When Conor McGregor Ruled The World
If there was anyone that was going to do it first, it was Conor McGregor. Aged 28, he became the very first MMA fighter to simultaneously hold titles in two different UFC weight classes after knocking out Eddie Alvarez to be crowned the UFC lightweight champion. He held aloft his two belts in front of the Madison Square Garden crowd in a moment etched in sporting history. McGregor accomplished something critics and fans alike thought to be impossible.
'The Notorious' made light work of Alvarez, flooring him four times before securing the stoppage in the second round. A truly remarkable showing even by McGregor's ultra-high standards.
But fast forward three years and the Irishman hasn't won a fight since that night in New York.
After beating Alvarez, McGregor flexed his star power by luring Floyd Mayweather out of retirement to 'The Money Fight'. He lost via a 10th-round TKO but earned himself a reported $80 million. But doing so, McGregor allowed his competition to improve while he focused on a single martial art. That was evident during his fight with Khabib Nurmagomedov. He returned to the famed Octagon almost two years after his last UFC fight and succumbed to the Russian's superior grappling skill set, forcing McGregor to tap in the fourth round.
McGregor looked vulnerable and never looked more human inside the cage. His air of invincibility has been shattered. A far cry from his showing against Alvarez.
McGregor still hasn't competed since that defeat to Nurmagomedov, but he has announced his comeback. During a press conference in Moscow, he laid out his plans for 2020 which includes a comeback fight on January 18.
He called for a fight with a whole list of opponents including Max Holloway who fought him back in 2013. Though the Hawaiian's not interested in running it back with McGregor until he gets his focus back while citing the Dublin fighter's UFC 205 heroics.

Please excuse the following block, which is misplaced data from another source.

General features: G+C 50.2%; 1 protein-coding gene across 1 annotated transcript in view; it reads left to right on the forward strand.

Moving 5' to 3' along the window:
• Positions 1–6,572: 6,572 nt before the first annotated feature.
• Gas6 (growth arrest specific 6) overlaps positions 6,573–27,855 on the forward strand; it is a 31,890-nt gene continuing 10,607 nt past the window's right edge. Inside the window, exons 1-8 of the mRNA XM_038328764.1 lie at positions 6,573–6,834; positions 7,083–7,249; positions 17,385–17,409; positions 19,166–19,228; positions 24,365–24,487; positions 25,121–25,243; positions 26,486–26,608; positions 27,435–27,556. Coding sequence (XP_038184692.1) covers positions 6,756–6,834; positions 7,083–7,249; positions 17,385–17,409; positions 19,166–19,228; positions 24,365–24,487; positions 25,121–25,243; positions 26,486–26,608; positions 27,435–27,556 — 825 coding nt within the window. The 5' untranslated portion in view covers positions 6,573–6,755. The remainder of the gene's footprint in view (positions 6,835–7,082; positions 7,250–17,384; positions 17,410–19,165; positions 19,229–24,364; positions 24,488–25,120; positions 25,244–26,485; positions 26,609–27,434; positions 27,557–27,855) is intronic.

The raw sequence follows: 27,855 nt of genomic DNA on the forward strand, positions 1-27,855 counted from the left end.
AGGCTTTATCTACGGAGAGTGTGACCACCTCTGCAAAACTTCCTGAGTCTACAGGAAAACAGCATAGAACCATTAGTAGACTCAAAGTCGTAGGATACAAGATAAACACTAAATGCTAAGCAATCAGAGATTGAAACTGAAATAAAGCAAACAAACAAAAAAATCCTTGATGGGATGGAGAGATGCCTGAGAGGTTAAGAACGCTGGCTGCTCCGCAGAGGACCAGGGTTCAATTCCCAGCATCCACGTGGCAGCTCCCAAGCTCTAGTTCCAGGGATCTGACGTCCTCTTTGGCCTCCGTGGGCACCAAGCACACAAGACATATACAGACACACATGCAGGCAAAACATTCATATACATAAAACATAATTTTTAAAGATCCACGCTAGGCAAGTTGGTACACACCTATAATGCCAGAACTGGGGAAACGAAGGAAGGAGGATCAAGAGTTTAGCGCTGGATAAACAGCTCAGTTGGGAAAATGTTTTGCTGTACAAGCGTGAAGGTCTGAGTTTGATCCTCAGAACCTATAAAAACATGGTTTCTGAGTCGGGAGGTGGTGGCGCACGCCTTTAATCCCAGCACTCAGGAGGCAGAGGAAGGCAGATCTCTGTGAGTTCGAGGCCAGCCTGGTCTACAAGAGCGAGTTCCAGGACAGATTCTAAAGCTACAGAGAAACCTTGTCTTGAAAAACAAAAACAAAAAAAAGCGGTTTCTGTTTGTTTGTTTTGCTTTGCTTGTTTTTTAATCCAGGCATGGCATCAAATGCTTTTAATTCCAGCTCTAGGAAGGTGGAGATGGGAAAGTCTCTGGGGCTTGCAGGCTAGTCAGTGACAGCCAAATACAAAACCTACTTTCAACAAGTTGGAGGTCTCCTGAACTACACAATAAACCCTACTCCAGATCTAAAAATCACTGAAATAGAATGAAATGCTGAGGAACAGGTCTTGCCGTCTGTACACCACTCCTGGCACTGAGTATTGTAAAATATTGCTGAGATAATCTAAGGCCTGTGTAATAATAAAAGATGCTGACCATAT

"When Conor beat Aldo in December 2015 and when he beat Eddie in November 2016, for those 12 months, he ruled the world," he told Ariel Helwani.
"The world. Not just the UFC, the world. And the one thing I can remember and take away from that time was his focus. He was so focused. He decided what he wanted, and he said stuff, he pointed at this guy, he reached for the stars, he reached for the moon, and he made it happen. Magical.
"Listening to him now, I don't see that same focus. If you're going after everything, you're not focused on anything. He called out like 20 guys in that interview."
McGregor doesn't call the shots anymore. He isn't the "man" anymore. A few years ago, he was the unquestioned king of the promotion. He was the sport's biggest star and got away with things with the UFC that no other could have. From not defending his titles to convincing the UFC to co-promote a boxing event. That's not the case anymore.
McGregor's now seeking redemption for his career spiral when he returns to action and while UFC 205 is a distant memory, it's a reminder that he's capable of silencing his doubters and doing the unthinkable.